Mitchell - MSc BA - Application Tips
Virtual Tours by Students
The following is an computer-generated summary of the video transcript.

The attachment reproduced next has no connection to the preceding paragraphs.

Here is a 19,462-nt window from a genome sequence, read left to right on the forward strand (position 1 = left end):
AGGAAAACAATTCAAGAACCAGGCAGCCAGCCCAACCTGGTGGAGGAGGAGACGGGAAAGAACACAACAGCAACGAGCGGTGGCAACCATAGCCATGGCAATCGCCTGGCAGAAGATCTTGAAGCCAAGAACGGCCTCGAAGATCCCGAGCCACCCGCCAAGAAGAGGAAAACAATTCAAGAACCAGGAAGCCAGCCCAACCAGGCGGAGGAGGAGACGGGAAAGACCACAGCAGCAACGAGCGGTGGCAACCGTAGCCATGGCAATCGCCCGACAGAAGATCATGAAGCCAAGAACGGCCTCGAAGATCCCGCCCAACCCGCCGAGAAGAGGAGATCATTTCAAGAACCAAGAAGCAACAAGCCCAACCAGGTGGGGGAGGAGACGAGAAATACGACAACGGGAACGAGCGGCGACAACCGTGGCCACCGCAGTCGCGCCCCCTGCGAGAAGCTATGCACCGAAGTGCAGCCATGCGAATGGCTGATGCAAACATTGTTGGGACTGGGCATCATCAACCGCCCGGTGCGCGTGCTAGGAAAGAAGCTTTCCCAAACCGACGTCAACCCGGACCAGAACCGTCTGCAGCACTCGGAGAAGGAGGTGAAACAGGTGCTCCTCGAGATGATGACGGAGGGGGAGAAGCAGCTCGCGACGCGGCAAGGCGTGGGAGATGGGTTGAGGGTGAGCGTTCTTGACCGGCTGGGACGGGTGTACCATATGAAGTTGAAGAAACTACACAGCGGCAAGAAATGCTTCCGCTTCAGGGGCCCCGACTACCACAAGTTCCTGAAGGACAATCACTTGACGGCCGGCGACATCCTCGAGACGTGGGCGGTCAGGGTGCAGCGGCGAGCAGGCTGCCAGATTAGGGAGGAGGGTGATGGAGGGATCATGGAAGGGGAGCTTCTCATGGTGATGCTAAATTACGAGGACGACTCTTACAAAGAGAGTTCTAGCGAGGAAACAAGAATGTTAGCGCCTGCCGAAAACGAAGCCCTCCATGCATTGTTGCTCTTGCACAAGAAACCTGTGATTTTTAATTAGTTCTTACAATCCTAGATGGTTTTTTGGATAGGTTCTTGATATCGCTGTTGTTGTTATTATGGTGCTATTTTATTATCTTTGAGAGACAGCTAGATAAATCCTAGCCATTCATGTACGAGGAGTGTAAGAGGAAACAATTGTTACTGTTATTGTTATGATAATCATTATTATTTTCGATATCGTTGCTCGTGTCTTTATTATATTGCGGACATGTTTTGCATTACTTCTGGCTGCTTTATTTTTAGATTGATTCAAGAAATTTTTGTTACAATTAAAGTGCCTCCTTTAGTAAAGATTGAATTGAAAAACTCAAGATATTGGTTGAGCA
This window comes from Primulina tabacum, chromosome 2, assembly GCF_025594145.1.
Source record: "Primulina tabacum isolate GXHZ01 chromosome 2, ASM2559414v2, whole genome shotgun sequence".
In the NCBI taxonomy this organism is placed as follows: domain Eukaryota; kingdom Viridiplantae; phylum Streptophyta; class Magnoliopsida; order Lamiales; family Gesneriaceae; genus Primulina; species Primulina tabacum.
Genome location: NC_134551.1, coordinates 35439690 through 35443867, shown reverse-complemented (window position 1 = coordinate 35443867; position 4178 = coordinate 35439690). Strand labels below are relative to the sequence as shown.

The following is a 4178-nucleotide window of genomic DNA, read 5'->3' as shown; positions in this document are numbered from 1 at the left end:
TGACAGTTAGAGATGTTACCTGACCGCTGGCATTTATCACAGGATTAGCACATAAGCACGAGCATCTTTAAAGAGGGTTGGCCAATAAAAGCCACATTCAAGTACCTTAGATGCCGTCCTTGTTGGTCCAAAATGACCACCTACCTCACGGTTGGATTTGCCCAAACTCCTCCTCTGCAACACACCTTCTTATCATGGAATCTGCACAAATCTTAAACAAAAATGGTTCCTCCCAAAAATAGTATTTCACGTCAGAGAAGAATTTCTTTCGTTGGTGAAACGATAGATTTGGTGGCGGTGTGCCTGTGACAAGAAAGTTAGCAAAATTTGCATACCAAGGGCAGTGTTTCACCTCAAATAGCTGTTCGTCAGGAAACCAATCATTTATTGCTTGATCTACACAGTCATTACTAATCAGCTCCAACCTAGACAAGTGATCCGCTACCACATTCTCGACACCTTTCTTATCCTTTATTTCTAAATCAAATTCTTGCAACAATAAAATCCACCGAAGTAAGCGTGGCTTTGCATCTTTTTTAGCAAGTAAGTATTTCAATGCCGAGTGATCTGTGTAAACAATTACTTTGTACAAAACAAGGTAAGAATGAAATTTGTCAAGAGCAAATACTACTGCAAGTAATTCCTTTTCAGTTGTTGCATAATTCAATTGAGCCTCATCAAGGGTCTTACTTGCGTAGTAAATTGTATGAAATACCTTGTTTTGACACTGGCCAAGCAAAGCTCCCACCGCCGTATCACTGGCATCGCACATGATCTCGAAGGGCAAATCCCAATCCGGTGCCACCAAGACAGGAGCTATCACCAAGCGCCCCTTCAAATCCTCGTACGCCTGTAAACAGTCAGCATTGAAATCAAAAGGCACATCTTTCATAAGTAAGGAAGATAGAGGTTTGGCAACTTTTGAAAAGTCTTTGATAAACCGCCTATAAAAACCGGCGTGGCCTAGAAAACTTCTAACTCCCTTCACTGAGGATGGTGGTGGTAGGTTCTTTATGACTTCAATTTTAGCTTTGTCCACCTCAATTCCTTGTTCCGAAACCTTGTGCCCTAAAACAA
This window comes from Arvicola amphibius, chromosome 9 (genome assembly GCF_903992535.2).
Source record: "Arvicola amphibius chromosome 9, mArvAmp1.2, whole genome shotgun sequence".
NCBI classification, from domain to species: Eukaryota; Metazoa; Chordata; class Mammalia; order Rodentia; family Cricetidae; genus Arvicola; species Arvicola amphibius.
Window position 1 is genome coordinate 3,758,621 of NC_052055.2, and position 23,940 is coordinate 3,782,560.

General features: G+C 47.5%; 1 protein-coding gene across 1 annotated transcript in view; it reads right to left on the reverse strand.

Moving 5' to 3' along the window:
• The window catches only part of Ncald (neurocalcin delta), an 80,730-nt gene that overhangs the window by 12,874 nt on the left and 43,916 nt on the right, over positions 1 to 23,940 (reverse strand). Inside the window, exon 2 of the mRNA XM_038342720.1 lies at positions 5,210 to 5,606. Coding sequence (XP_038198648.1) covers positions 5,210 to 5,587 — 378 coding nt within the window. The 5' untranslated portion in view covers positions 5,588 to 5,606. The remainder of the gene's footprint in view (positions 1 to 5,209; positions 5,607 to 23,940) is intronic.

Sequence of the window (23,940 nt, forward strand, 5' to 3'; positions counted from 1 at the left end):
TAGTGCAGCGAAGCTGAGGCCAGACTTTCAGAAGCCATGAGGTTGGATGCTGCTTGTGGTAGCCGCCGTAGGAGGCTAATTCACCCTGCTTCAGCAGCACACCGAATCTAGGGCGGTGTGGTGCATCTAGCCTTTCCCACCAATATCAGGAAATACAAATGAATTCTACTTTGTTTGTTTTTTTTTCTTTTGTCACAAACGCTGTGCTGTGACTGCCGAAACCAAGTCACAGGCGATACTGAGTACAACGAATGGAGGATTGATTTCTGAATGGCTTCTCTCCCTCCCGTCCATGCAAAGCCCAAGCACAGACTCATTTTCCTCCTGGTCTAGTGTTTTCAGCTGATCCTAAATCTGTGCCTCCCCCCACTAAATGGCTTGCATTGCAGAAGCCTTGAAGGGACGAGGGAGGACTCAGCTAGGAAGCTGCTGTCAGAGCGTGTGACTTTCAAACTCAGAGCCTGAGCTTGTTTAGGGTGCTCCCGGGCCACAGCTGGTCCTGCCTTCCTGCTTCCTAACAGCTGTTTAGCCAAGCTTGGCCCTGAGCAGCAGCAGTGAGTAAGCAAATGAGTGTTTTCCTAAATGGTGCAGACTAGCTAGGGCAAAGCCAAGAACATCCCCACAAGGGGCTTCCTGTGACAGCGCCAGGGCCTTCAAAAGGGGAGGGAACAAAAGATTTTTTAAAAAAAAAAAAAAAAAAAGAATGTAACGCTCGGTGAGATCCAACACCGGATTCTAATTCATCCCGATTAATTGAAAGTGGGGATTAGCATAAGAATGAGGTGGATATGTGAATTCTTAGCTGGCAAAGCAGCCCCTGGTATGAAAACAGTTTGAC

The reason I chose Ivey is because of the community that Ivey has now. When I went for my interview, I did it right before the pandemic. I was able to actually go into the school and made a couple of the people. But you could do the same online using Zoom or Skype as well, and I'm sure you'll have a great experience. But when I went to the school, I was toured by one of the professors at the school and he took me around and showed me everything that Ivey had to offer. And I just fell in love with the personal experience that Ivey actually gives you the giving that sense of, you know, you're welcome here and without even knowing the person for more than 10 minutes. I was able to establish connections already already knew what the school had to offer just based off that alone. Another reason why I chose Ivey was because of the great reputation that Ivey has. If you go on, look on just through any of the websites that offer an MSc program, Ivey is right up there as well as their MBA program has a great reputation that will look great on your resume and will be important for applying to jobs when you graduate or during the summer internship, which is the Ivey Analytics lab, which I'll be taking in a few short months. How did I get into the program? Well, there's a bit of a disclaimer up front that the application process does change over from year to year, and I know that there are slight differences this year than there was when I was applying back at the end of 2019. When I applied, there was no GMAT required, which was awesome because I didn't have a lot of time to get into the program at that time there was a two year window after you completed your undergraduate degree to get into the program, which may or may not have been waived, depending on what MSc program you decided to pick. At the time, I was a little bit under a time crunch, and I did not have time during the GMAT. But this program, as I said, doesn't require it, so that was awesome and I was really happy about that. Some of the things that Ivey did require was the transcript of mine for my undergraduate degree, a swell as a couple written letters from professors that I knew or took classes from in my undergraduate degree as well. And to give any tips for that, I would say that maybe find a professor - or if you're still in your undergraduate degree, try to connect with Professor and don't do it artificially. Try to be out there and, you know, connect on a personal level. You don't even have to talk about school. You know, a great thing that I started to talk about one of my professors who was actually a professor in infectious diseases was she actually liked astronomy, and I took an astronomy class in first year. So I spoke to her about astronomy, and I connected with her that way, rather than actually just talking about infectious diseases, which, you know, she hears about all the time. And you're just another student. This way You have a personal connection, and maybe you could use that person as part of your letter going forward. So something that stood out when I applied to the program was the communication, and specifically when you get into the interview phase. Now I wouldn't be afraid to apply If you don't think your marks or over 90 or even over 80, I would still apply. I would still give it a chance because Ivey put so much importance on communication and being a good team leader, good team player, because essentially, it's a management program. If you can communicate your ideas well to others, then you're already off to a great start. So I would definitely not shy away from applying, even if you don't think your marks are right up there. With that being said, some advice that I could give you is to go out and search out some interview tips and maybe have some practice interviews, mock interviews with some friends, your parents, even some of your colleagues at your undergrad, and try and build up a bit of practice. Practice can't hurt. And as you go out there and you know you get more familiar with doing these interviews and being uncomfortable once you get to the interview, you'll find that you'll do great and I'm sure you will succeed. In conclusion, I hope I give you a little bit of insight what it's like to be a student at the Ivey business school and why I chose the program, as well as how did I get into the program. If you have any more questions, please log on to the Ivey Website and get in contact with the admissions adviser. And I'm sure we'll be able to help you out.